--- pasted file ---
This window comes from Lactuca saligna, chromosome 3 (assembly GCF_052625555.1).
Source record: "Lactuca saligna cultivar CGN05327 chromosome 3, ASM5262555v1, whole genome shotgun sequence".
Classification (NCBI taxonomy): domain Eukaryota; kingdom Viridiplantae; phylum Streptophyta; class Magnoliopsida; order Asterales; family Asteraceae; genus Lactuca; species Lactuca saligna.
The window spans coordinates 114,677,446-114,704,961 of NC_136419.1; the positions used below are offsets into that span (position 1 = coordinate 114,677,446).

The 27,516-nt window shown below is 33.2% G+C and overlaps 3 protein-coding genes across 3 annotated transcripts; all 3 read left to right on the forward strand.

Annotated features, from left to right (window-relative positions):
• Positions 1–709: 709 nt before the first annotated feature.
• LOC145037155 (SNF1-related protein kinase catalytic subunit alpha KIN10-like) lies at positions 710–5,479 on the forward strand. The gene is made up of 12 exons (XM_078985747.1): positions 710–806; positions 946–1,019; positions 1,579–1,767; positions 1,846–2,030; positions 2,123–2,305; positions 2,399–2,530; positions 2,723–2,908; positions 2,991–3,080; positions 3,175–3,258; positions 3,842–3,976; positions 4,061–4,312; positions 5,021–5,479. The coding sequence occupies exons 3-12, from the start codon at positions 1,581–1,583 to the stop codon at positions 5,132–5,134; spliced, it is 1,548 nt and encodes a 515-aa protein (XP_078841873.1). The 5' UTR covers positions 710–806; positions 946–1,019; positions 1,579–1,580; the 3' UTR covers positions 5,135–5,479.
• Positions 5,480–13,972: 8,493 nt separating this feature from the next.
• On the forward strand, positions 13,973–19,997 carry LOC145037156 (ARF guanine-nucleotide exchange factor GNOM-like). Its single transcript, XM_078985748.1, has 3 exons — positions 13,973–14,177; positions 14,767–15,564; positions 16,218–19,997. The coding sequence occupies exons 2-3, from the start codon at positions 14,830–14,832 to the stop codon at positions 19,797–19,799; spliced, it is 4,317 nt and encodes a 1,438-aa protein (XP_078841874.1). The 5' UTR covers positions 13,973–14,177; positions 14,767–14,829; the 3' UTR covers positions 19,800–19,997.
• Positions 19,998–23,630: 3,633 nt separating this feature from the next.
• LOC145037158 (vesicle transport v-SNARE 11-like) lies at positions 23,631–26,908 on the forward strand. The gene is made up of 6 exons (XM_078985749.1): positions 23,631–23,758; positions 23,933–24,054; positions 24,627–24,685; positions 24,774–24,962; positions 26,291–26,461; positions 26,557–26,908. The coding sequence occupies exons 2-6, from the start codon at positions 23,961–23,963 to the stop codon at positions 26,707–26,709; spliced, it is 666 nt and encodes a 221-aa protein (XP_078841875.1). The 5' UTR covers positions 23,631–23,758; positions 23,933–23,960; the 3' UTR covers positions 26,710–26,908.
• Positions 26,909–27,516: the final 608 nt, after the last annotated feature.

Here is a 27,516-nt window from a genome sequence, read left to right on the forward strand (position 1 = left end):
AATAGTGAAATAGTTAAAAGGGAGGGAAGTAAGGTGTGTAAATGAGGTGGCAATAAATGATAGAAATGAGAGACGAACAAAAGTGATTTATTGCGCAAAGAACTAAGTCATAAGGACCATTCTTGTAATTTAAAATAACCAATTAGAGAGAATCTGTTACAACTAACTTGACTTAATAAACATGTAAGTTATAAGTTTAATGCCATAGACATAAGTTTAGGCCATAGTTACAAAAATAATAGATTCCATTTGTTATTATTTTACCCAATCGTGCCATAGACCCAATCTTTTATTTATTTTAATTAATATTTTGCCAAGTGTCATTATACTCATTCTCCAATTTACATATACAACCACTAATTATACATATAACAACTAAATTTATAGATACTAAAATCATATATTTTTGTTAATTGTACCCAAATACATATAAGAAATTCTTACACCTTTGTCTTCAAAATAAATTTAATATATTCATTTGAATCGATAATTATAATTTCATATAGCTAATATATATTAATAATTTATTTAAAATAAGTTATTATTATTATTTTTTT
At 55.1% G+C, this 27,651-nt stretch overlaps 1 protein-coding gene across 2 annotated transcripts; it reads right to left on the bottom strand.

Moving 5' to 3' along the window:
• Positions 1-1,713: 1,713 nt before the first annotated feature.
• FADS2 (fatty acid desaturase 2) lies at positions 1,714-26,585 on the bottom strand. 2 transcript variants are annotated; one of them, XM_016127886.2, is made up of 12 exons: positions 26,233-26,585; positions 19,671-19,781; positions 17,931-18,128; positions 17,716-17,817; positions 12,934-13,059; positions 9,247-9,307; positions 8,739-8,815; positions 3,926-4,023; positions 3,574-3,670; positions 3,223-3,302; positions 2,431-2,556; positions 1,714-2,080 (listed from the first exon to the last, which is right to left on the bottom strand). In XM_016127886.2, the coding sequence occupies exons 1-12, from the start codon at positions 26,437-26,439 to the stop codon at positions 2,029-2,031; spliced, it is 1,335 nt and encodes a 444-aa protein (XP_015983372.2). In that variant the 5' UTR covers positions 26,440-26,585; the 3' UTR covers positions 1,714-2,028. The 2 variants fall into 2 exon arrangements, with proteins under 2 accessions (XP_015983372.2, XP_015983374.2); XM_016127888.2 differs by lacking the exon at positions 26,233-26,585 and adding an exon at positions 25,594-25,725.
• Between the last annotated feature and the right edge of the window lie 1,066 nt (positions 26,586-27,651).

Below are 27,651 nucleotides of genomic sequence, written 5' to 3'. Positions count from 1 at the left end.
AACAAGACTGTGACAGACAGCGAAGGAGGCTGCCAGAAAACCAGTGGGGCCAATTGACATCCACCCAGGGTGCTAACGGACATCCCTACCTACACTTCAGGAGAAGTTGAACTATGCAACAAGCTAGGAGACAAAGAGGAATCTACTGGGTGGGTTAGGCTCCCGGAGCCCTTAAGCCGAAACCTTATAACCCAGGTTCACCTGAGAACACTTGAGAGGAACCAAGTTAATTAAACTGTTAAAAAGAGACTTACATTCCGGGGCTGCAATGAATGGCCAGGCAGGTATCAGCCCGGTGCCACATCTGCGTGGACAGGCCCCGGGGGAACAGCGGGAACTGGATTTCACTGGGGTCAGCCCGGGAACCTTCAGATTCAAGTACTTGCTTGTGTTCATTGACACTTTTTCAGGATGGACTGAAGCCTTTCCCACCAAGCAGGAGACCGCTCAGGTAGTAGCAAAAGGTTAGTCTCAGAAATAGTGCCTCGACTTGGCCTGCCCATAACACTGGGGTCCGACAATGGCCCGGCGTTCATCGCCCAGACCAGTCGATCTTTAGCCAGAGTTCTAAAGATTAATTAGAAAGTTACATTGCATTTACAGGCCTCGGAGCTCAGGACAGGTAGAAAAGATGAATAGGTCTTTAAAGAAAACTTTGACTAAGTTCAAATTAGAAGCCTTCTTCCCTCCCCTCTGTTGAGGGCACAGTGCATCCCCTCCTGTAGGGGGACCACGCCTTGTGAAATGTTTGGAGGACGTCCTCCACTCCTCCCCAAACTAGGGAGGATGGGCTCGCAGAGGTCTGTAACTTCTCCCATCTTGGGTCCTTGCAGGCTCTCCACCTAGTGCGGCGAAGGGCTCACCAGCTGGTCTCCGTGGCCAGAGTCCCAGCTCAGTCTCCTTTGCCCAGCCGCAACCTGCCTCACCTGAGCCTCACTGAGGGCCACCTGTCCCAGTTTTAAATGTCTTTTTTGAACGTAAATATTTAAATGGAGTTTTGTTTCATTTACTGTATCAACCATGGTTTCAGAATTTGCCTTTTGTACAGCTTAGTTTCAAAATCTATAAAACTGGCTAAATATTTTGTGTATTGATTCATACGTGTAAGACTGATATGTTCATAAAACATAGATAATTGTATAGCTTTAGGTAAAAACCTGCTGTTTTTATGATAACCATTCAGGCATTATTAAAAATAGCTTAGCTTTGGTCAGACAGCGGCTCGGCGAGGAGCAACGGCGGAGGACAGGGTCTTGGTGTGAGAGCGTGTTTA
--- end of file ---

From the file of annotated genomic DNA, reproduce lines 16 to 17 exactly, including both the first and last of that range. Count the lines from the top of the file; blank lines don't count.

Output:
At 55.1% G+C, this 27,651-nt stretch overlaps 1 protein-coding gene across 2 annotated transcripts; it reads right to left on the bottom strand.

Moving 5' to 3' along the window: